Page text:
The mapping from Terraform native syntax to JSON is described in more detail in the JSON Configuration Syntax documentation. The relevant section for this question is Nested Block Mapping; although in this case the
provider block isn’t “nested” in the sense of being inside another block, in practice the rules for processing blocks are the same at all nesting levels.
The usage of
provider blocks with
alias set is similar to
provisioner blocks inside
resource where often the block labels alone are not sufficient to make the JSON property name unique, and so indeed you can use the array-of-objects form shown in your first example with
provider blocks, similarly to what is shown for
provisioner blocks in the documentation.
This syntax generalizes for anything defined as being a nested block in the native syntax. For example, you could write
variable blocks that way too, even though it’d be unnecessary in that case because they have unique labels by definition:
This is a situation where we’re representing a concept that doesn’t exist in JSON, so Terraform’s configuration decoder is using its knowledge that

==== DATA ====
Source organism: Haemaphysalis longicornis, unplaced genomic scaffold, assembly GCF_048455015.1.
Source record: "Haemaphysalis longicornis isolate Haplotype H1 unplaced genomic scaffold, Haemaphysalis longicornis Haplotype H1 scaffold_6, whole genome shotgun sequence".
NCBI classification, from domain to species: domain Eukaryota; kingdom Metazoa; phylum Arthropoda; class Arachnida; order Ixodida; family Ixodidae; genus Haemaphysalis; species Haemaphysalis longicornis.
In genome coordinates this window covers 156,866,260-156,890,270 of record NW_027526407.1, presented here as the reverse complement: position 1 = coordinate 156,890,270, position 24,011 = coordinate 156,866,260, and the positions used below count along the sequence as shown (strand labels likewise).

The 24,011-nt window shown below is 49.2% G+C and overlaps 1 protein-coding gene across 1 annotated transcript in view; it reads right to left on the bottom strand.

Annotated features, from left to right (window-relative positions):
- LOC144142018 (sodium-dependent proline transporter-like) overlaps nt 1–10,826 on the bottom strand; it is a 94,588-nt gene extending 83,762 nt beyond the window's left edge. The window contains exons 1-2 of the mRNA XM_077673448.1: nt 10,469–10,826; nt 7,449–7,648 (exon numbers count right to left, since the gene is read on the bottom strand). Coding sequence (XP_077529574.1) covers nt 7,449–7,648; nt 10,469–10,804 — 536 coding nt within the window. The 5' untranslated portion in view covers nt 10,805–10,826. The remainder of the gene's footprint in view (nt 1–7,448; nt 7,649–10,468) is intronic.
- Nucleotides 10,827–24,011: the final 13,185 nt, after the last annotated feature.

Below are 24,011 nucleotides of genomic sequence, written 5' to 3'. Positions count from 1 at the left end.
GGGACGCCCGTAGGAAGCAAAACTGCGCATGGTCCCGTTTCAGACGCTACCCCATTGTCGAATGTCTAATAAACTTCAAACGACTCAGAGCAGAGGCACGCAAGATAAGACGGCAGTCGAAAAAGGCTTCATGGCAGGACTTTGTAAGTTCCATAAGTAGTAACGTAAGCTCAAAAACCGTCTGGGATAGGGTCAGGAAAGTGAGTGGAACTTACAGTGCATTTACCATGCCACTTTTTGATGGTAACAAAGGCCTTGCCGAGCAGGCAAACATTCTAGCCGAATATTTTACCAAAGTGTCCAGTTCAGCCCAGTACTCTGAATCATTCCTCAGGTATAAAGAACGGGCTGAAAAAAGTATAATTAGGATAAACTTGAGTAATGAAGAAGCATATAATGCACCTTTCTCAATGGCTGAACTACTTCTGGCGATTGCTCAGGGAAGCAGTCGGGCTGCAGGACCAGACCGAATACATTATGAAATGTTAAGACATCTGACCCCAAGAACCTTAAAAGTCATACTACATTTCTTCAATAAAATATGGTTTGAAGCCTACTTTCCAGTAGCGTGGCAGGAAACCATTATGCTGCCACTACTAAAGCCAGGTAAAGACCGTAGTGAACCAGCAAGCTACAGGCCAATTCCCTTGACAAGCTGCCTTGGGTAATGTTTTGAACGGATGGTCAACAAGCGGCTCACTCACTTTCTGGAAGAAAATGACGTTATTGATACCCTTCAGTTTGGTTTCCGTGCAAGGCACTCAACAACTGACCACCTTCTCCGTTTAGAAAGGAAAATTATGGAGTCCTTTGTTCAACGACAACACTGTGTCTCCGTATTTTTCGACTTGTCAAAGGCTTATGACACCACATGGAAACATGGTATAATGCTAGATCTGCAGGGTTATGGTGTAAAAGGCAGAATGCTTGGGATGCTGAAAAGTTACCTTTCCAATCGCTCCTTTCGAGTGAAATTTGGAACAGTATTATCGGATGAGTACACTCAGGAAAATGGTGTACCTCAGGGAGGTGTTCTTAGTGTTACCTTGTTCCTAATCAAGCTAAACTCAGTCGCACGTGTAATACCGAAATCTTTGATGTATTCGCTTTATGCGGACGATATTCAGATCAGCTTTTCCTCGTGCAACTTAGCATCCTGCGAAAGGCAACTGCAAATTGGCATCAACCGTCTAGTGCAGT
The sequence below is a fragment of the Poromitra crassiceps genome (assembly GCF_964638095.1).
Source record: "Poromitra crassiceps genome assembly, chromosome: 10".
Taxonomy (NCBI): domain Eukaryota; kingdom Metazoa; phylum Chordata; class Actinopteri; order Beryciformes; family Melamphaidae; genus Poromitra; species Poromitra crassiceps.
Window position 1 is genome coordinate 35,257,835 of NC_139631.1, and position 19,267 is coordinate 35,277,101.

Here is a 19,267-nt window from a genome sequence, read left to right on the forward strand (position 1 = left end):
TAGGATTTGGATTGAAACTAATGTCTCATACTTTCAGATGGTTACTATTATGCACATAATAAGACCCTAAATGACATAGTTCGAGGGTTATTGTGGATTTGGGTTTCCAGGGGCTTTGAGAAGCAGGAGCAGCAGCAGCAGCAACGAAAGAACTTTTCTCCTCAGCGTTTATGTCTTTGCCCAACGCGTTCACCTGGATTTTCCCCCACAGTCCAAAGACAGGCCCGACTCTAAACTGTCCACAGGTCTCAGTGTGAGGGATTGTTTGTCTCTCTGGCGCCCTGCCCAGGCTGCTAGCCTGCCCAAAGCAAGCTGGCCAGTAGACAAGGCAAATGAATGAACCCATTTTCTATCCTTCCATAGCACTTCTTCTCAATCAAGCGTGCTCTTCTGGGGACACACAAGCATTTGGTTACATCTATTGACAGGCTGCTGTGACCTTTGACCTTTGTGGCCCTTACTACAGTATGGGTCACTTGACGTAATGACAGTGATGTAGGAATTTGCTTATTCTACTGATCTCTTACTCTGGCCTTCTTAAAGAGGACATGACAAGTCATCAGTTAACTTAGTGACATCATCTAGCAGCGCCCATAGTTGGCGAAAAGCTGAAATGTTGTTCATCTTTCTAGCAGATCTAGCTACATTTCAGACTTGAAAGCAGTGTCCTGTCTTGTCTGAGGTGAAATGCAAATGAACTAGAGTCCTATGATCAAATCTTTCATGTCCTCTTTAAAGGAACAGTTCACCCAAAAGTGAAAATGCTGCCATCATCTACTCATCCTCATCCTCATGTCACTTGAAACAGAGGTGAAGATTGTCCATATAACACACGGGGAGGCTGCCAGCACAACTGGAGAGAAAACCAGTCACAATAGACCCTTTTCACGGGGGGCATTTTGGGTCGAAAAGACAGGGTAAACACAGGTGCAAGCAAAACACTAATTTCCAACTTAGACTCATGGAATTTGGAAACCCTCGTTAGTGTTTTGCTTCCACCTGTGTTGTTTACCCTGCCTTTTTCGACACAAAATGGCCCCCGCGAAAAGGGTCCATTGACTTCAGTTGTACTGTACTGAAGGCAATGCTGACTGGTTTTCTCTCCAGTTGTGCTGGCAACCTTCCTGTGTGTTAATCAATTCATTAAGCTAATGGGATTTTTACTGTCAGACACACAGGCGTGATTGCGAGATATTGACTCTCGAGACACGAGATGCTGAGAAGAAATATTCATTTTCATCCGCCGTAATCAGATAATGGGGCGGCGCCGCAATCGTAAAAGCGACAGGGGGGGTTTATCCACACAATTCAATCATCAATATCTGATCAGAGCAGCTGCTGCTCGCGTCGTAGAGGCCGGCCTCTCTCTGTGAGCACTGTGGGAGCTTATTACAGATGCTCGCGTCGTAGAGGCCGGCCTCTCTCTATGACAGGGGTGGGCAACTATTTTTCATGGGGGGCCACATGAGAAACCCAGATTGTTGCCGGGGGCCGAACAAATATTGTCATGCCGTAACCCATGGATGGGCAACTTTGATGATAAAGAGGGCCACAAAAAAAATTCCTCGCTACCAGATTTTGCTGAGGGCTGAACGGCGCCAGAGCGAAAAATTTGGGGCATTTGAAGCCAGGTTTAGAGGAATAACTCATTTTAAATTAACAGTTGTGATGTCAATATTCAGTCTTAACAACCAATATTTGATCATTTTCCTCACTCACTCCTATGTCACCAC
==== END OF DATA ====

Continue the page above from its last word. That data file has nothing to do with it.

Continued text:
variable are all defined to be block types in their respective contexts and using this more liberal/flexible processing model to strike a compromise between conveniently representing simple cases where the labels are unique while still being able to handle the more complex cases like yours using common JSON tools.
Giving a totally invalid value for the
"provider" property causes Terraform to produce an error message that betrays a bit how it’s processing this:
Error: Incorrect JSON value type
on json-blocks.tf.json line 2:
2: "provider": "invalid"
Either a JSON object or JSON array of objects is required here, to specify
name labels for this block.
Whenever the property name is specified as being a block type rather than an attribute, the decoder will check to see if the given property value is either a JSON object or JSON array, and it will then traverse that value to go looking for label keys, either by looking directly at the given object properties or by iterating over the array and looking at the properties of each nested object in turn.
Since Terraform is just scanning over the contents anyway, it can and will accept duplicate property names if they describe something that’s valid per the Terraform language schema, but indeed most software generating JSON cannot produce such a thing and so the array-of-objects form is easier to produce programmatically.